Currently Browsing: Youth and Money

An open letter to high school students

Dear high school students, Congrats on graduating! Be proud of yourself and all that you have accomplished so far. It must feel good to be done with school, right? After all those final exams, essays, and assignments, you’re now enjoying the freedom of summer. But for those of you moving onto post-secondary school, there’s a lot to think about. Your parents have probably tried to talk to you about “your future,” but since it’s hard to listen to parents sometimes, maybe this letter from me might help instead. Since I was the older sister, and one of the oldest cousins in my family, I...
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Are you trying to teach your child the value of a dollar?

This is tip #5 in a series of 6: Help them understand debt. WHAT TO DO: If you buy something for your child on your credit card, show him the bill when it comes in and explain how you must pay for the item now, even if at the time you just handed a card to the store and it looked like nothing was happening. Make sure that your kids know prepaid cards such as phone cards cost money to buy upfront and need to be used wisely. Experts also advise charging interest if you loan money to your kids. It can be a low rate, but you want to remind them that borrowing costs money. Once your teens have mastered the...
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Why young people should start building their credit profile now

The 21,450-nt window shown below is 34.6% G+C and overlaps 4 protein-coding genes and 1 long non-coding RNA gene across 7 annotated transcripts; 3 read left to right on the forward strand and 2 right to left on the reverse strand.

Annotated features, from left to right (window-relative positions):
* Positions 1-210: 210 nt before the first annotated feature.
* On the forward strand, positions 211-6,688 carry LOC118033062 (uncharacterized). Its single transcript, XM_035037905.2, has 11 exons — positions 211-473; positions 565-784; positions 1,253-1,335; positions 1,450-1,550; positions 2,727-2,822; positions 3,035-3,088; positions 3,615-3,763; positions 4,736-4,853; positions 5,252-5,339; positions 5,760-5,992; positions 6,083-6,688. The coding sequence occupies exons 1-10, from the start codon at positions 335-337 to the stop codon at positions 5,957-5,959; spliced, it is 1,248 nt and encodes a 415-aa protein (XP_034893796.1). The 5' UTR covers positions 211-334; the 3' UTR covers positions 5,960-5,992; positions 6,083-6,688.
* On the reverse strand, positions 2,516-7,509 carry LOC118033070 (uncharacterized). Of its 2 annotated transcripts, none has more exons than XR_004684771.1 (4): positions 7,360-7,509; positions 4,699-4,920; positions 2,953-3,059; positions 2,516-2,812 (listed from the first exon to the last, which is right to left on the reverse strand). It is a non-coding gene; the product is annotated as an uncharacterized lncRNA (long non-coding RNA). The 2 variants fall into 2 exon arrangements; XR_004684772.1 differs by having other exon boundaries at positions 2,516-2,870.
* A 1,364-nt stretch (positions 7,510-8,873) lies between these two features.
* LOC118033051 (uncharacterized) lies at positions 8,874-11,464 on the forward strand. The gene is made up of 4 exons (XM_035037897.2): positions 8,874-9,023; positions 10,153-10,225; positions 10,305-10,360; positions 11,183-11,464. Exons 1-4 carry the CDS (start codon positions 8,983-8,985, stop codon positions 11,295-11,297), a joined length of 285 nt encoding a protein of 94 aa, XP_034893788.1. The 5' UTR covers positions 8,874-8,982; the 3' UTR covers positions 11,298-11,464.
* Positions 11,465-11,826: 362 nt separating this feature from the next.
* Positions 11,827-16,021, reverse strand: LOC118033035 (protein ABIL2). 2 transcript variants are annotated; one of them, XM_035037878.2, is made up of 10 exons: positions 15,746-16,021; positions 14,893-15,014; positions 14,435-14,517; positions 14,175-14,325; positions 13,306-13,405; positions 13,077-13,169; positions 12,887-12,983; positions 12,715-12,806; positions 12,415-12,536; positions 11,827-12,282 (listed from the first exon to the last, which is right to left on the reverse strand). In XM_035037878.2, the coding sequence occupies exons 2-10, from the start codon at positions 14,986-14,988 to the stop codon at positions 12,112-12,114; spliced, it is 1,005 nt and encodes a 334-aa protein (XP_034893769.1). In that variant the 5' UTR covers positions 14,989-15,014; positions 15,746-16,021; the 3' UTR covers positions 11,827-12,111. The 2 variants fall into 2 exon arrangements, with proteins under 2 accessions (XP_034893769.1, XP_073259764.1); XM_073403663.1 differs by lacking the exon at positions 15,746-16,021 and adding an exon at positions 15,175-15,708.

To young people, credit can be the gateway to the seductive goods their bank accounts can’t afford or an interest-rate trap to be avoided at all costs. But experts say establishing a solid credit rating is key to building life-long financial stability and not throwing away money on high interest payments. Later in life when you’re shopping for a new home, the latest sports car or a loan for a new boat for the cottage, your credit score will be what your lender will red circle when reviewing your application. Credit, when used responsibly, can help improve that score. Daniel Sarlo, a student at the...
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Kids and Money Sense Series: Part Four of Six

This is tip #4 in a series of 6: Encourage your kids to earn extra income WHAT TO DO: While the experts say it’s not a good idea to tie allowance to regular household chores, you can create “extra-credit” jobs to give your kids a chance to earn more money. Let them clean out the van and pay them for the time they spend on the task. As kids get older there are lots of ways for them to earn extra cash: babysitting, garage sales, cutting grass for the neighbours, etc. TIP: Help your child turn a passion into a business venture. If your daughter loves dogs, she could start a dog-walking service;...
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Kids and Money Sense Series: Part Three of Six

Kids and Money Sense Series: Part Three of Six
Teach them how to budget WHAT TO DO: Use everyday exercises to help instill budgeting basics. Your six-year-old can help you find the best price on ice cream at the grocery store. Your nine-year-old can carry around a calculator to help you add up purchases, while your 13-year-old can plan her budget for an upcoming summer trip and open and keep track of a chequing account. TIP: Kids need to understand that there simply isn’t an unlimited supply of funds to spend, so as they mature, share details of your family’s budget with them. Explain how you set aside money for savings, pay the bills and use...
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